Workshop Report 32

Breakout session 1: Role of ncRNAs in toxicology and risk assessment


1: How to make use of ncRNA technology in toxicology and chemicals risk assessment?

What is relevant and not relevant? What do ncRNAs really tell us? How far do ncRNAs really add information to toxicology and RA? What role for ncRNAs in toxicology and chemicals RA in the next 5-10 years?

2: In light of what we know about ncRNAs – should we evolve and adapt current toxicology and the risk assessment of substances?

What do changes in ncRNA expression mean regarding the phenotype? What is relevant (e.g. cross-kingdom RNA effects)? What are the implications for industry/regulations? Are the changes in the expression of ncRNAs helpful in our understanding of MoAs?

Outcome breakout group ‘green’

Moderator: Helmut Greim, rapporteur: Alan Poole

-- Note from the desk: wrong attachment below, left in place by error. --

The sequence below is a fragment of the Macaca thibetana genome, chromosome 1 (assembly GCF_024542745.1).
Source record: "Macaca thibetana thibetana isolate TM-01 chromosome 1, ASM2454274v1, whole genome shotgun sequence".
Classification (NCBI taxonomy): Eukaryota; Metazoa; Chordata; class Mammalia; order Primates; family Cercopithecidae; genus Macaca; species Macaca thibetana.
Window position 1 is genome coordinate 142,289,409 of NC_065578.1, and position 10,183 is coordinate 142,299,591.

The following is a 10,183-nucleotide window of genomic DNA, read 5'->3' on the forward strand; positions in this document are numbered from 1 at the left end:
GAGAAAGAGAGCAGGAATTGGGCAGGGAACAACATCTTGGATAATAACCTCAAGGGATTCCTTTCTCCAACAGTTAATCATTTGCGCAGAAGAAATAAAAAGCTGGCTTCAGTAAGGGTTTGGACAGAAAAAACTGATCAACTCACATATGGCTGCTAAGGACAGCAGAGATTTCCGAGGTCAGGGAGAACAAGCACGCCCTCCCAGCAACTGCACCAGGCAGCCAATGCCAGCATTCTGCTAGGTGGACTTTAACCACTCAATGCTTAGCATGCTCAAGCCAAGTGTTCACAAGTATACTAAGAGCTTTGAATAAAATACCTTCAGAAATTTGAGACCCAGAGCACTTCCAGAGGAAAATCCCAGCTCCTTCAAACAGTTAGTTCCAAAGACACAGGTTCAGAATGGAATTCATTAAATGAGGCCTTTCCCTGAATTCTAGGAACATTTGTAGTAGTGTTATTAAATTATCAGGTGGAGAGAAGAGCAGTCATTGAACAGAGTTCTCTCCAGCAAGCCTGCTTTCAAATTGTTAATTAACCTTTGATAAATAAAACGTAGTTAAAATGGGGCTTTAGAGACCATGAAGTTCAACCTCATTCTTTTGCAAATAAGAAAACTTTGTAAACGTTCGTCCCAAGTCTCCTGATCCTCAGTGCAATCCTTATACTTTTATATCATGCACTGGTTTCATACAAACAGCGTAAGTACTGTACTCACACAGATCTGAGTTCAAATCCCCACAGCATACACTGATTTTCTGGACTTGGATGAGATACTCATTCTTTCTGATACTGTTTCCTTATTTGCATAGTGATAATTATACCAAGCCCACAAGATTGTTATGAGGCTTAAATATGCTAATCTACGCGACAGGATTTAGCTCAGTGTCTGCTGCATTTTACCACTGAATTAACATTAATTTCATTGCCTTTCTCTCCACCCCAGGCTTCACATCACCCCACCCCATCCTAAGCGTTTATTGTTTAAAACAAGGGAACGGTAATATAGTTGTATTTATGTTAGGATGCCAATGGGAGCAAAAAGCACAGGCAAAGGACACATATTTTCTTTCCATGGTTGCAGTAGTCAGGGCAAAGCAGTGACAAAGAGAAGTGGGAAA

Research activities should aim at collecting and merging available relevant information on ncRNAs, at best, by pooling data from different companies and institutions. For the time being, ncRNA-related research aiming at identifying biomarkers for regulatory toxicology and RA should not be restricted to promising miRNAs, even though current research is most advanced for this class of ncRNAs. Instead, it should also be open to possibly emerging evidence on the suitability of other classes of ncRNAs. The relevance of specific ncRNAs should be defined in studies that include both ncRNA expression analysis and phenotype assessments. This will serve to identify key ncRNAs that are relevant for cell homeostasis or pathogenesis. For this purpose, the range of normal variations of ncRNA expression should be identified, most importantly, by setting up historical control group databases. The variability observed in historical control datasets will provide an overview on the ranges of normal and abnormal expression levels, just as relevant ncRNAs may be identified. Further, the dose-response relationships of deviations from normality should be determined. Ideally, the knowledge on ncRNAs should be integrated into AOPs, e.g. by identifying the specific consequences of ncRNA alterations on different levels, including protein levels, enzyme compositions, and deviations from the phenotype. Finally, the standardisation and validation of ncRNA expression profiling technologies should be advanced, and guidelines on the reporting of data and results from ncRNA studies should be set up.